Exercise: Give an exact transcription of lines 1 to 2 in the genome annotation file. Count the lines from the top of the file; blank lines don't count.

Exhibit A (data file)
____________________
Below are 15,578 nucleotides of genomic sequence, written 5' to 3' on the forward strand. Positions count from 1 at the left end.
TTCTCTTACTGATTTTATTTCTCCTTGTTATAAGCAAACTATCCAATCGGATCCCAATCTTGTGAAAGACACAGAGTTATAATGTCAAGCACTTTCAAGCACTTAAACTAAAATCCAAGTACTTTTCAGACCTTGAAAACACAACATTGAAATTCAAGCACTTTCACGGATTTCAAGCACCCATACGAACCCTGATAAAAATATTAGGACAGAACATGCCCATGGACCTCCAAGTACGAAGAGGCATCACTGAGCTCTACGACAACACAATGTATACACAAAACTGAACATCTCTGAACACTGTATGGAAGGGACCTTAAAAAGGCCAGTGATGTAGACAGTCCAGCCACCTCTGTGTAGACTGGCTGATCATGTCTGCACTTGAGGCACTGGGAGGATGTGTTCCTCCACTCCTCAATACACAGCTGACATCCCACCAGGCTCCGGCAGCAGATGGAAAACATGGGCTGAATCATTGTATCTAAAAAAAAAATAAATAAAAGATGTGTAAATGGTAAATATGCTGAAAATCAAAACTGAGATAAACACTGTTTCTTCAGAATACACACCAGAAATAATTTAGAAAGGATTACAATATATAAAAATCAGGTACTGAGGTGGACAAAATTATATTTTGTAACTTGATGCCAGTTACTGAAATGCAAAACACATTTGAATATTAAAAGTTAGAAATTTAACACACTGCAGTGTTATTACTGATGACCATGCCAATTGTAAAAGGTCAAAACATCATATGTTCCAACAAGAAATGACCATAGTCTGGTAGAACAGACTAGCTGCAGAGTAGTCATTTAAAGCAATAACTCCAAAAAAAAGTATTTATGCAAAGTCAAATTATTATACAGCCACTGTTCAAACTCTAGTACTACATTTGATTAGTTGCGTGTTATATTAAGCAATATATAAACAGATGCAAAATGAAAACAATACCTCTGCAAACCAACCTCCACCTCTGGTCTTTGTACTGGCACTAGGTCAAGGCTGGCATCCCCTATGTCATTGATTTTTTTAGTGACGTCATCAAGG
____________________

Below are 15,578 nucleotides of genomic sequence, written 5' to 3' on the forward strand. Positions count from 1 at the left end.
TTCTCTTACTGATTTTATTTCTCCTTGTTATAAGCAAACTATCCAATCGGATCCCAATCTTGTGAAAGACACAGAGTTATAATGTCAAGCACTTTCAAGCACTTAAACTAAAATCCAAGTACTTTTCAGACCTTGAAAACACAACATTGAAATTCAAGCACTTTCACGGATTTCAAGCACCCATACGAACCCTGATAAAAATATTAGGACAGAACATGCCCATGGACCTCCAAGTACGAAGAGGCATCACTGAGCTCTACGACAACACAATGTATACACAAAACTGAACATCTCTGAACACTGTATGGAAGGGACCTTAAAAAGGCCAGTGATGTAGACAGTCCAGCCACCTCTGTGTAGACTGGCTGATCATGTCTGCACTTGAGGCACTGGGAGGATGTGTTCCTCCACTCCTCAATACACAGCTGACATCCCACCAGGCTCCGGCAGCAGATGGAAAACATGGGCTGAATCATTGTATCTAAAAAAAAAATAAATAAAAGATGTGTAAATGGTAAATATGCTGAAAATCAAAACTGAGATAAACACTGTTTCTTCAGAATACACACCAGAAATAATTTAGAAAGGATTACAATATATAAAAATCAGGTACTGAGGTGGACAAAATTATATTTTGTAACTTGATGCCAGTTACTGAAATGCAAAACACATTTGAATATTAAAAGTTAGAAATTTAACACACTGCAGTGTTATTACTGATGACCATGCCAATTGTAAAAGGTCAAAACATCATATGTTCCAACAAGAAATGACCATAGTCTGGTAGAACAGACTAGCTGCAGAGTAGTCATTTAAAGCAATAACTCCAAAAAAAAGTATTTATGCAAAGTCAAATTATTATACAGCCACTGTTCAAACTCTAGTACTACATTTGATTAGTTGCGTGTTATATTAAGCAATATATAAACAGATGCAAAATGAAAACAATACCTCTGCAAACCAACCTCCACCTCTGGTCTTTGTACTGGCACTAGGTCAAGGCTGGCATCCCCTATGTCATTGATTTTTTTAGTGACGTCATCAAGG